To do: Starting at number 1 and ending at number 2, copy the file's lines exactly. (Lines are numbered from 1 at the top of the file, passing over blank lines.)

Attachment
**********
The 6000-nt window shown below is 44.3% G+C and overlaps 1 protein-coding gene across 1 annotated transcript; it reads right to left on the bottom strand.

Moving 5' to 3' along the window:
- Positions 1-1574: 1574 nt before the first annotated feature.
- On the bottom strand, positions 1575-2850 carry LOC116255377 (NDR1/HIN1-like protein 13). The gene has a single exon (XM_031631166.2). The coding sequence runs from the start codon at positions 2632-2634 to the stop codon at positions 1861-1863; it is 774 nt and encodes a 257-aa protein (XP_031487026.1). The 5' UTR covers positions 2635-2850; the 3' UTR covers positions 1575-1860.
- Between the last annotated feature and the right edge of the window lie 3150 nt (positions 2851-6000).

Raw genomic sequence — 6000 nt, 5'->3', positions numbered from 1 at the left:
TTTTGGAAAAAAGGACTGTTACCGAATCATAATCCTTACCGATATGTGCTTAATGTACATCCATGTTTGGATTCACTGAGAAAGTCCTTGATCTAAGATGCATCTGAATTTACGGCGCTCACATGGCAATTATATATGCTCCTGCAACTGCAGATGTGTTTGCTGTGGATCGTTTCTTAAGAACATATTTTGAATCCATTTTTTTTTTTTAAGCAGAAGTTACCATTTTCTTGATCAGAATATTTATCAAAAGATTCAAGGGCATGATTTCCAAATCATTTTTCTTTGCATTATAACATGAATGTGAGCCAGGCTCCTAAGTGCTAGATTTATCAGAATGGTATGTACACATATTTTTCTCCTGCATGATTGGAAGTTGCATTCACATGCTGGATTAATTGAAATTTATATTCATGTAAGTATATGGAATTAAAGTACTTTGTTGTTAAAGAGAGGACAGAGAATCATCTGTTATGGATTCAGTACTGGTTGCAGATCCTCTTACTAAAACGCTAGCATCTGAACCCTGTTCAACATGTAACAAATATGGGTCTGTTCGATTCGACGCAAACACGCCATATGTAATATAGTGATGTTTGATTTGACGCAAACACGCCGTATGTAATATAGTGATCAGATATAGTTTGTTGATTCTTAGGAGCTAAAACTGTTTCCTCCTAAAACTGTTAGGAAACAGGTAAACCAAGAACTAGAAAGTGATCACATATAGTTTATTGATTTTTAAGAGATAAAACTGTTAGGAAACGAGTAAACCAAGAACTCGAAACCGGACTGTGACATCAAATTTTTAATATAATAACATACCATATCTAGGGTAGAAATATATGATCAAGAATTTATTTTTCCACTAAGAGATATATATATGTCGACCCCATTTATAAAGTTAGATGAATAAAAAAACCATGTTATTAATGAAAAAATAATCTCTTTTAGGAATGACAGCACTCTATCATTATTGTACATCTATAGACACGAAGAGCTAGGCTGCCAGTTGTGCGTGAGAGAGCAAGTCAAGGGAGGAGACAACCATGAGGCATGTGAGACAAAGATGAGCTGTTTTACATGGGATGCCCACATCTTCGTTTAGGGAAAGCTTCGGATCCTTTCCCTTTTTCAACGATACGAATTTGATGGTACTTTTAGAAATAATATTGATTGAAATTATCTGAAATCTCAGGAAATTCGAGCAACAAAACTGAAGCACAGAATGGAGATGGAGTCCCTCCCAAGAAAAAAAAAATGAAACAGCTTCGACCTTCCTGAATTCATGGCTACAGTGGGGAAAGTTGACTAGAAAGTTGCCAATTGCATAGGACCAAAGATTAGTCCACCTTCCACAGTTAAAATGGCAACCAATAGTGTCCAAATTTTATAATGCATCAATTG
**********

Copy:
The 6000-nt window shown below is 44.3% G+C and overlaps 1 protein-coding gene across 1 annotated transcript; it reads right to left on the bottom strand.

Moving 5' to 3' along the window: